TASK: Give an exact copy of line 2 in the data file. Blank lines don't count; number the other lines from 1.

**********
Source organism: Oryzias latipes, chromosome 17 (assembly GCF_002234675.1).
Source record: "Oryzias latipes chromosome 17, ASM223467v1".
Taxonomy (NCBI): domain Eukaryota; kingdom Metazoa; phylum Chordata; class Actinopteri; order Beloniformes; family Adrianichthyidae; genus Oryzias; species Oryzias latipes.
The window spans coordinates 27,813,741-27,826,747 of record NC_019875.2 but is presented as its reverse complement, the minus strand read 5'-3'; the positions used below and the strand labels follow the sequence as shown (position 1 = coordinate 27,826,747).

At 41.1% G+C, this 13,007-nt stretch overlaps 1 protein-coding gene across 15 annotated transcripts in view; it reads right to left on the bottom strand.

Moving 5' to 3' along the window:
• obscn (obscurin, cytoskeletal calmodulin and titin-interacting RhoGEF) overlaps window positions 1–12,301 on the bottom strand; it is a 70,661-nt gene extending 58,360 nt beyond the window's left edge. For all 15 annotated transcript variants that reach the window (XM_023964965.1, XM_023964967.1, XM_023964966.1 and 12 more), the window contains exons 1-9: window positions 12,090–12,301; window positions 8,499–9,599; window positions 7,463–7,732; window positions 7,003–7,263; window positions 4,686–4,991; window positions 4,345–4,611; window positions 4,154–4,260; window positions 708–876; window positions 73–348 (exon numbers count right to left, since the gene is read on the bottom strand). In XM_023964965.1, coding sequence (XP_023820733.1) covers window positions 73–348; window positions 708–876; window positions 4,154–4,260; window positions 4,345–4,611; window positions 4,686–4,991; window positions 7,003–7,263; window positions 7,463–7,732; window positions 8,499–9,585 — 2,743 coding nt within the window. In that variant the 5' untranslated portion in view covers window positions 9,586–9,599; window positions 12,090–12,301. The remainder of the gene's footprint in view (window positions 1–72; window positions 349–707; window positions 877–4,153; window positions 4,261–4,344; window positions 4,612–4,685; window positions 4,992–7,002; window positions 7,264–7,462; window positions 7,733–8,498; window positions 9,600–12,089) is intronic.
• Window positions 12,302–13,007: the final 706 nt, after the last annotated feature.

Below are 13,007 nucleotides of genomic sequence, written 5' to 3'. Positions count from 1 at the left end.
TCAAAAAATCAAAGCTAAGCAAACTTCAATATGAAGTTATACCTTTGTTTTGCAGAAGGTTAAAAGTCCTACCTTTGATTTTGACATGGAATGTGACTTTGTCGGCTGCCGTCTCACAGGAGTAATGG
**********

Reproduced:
Source record: "Oryzias latipes chromosome 17, ASM223467v1".